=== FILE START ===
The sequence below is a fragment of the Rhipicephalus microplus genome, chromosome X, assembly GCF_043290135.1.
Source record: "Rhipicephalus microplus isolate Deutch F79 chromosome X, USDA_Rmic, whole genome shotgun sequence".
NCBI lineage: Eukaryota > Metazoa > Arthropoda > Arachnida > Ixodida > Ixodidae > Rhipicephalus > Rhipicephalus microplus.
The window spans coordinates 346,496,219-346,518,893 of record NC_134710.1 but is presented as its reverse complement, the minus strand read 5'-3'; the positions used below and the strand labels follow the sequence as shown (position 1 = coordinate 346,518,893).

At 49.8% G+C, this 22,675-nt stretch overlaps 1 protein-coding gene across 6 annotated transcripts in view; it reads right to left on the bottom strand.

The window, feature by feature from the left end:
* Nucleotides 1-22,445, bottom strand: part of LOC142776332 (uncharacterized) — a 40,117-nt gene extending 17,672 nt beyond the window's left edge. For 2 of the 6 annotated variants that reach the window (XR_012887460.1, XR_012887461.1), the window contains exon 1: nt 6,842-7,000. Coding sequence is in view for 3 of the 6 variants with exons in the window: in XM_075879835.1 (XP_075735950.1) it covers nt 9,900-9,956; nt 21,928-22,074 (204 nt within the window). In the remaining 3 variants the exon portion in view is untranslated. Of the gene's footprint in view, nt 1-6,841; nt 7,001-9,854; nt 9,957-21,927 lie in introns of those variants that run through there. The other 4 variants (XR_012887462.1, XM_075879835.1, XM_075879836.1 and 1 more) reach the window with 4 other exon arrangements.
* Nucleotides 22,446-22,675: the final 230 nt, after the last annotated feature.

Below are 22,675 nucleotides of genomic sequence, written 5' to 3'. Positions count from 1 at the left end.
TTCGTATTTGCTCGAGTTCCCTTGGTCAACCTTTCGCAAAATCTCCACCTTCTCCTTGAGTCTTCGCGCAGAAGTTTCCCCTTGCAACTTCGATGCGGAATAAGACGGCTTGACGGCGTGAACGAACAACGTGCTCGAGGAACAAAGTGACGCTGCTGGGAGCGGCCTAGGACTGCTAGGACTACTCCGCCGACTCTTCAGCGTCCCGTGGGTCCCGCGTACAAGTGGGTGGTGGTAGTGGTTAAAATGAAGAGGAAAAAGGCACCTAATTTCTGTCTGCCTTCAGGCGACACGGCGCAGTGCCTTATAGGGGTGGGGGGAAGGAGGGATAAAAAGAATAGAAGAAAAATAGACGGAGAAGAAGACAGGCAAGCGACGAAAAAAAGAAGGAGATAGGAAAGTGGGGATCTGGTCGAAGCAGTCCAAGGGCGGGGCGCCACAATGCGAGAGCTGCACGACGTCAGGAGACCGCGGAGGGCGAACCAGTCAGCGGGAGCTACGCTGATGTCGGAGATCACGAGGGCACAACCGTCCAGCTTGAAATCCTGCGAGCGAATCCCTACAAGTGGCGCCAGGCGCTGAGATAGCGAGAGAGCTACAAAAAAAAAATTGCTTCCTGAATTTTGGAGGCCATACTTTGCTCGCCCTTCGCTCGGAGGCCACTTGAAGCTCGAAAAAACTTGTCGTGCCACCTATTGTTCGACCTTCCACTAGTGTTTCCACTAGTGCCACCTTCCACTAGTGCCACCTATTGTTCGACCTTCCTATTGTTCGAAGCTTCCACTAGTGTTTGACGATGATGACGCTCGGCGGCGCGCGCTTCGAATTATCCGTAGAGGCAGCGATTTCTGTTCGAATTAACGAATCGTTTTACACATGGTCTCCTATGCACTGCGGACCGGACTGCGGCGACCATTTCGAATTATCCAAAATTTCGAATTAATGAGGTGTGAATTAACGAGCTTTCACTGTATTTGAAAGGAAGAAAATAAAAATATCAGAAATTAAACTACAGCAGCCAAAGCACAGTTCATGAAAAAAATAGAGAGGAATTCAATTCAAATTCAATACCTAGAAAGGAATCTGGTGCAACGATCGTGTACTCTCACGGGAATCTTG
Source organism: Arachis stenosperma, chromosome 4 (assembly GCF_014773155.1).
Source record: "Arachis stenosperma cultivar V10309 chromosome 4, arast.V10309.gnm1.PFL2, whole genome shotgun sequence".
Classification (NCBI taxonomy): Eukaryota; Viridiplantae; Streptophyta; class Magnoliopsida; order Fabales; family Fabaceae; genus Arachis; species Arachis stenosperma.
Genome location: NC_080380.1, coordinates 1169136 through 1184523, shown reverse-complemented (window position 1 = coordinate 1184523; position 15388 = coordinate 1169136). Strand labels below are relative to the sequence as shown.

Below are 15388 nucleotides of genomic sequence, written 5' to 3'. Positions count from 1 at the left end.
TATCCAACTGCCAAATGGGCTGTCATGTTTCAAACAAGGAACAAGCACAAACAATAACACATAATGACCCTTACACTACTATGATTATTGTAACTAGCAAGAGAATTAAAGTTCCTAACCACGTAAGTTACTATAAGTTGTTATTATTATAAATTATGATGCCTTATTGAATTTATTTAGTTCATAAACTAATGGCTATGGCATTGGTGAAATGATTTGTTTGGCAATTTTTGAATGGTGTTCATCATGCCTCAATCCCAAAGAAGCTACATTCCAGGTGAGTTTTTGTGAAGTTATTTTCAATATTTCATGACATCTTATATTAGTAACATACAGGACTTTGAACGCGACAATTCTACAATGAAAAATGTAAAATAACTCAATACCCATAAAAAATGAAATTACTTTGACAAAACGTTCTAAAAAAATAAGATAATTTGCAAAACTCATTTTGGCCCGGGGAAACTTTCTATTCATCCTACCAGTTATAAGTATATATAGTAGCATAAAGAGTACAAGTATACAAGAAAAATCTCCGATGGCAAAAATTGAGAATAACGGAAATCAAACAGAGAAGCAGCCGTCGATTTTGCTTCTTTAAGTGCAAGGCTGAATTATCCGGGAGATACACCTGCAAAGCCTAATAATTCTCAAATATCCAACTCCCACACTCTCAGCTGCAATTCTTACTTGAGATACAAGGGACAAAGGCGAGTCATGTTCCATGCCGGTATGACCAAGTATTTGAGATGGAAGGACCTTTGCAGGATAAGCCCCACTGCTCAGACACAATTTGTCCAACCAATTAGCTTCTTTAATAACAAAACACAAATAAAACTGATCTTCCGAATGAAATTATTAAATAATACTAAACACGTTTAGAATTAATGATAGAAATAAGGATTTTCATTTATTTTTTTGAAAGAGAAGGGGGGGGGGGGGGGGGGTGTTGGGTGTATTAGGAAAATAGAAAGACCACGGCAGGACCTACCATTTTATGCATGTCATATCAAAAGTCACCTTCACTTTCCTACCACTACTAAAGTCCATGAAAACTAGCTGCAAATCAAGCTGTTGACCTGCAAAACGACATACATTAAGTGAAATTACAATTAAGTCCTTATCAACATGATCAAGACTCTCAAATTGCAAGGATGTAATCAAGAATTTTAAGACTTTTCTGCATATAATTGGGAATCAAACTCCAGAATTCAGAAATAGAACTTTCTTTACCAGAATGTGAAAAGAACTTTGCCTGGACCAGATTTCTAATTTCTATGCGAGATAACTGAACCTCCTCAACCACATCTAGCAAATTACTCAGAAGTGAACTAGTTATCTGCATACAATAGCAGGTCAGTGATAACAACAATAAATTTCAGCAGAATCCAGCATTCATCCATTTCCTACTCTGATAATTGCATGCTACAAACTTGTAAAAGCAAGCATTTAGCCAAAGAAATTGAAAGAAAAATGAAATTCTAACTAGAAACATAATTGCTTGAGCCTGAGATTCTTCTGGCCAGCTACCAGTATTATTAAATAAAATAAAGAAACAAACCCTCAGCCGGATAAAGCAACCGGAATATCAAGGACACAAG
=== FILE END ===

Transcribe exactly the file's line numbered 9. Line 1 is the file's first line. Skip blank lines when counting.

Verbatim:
Below are 22,675 nucleotides of genomic sequence, written 5' to 3'. Positions count from 1 at the left end.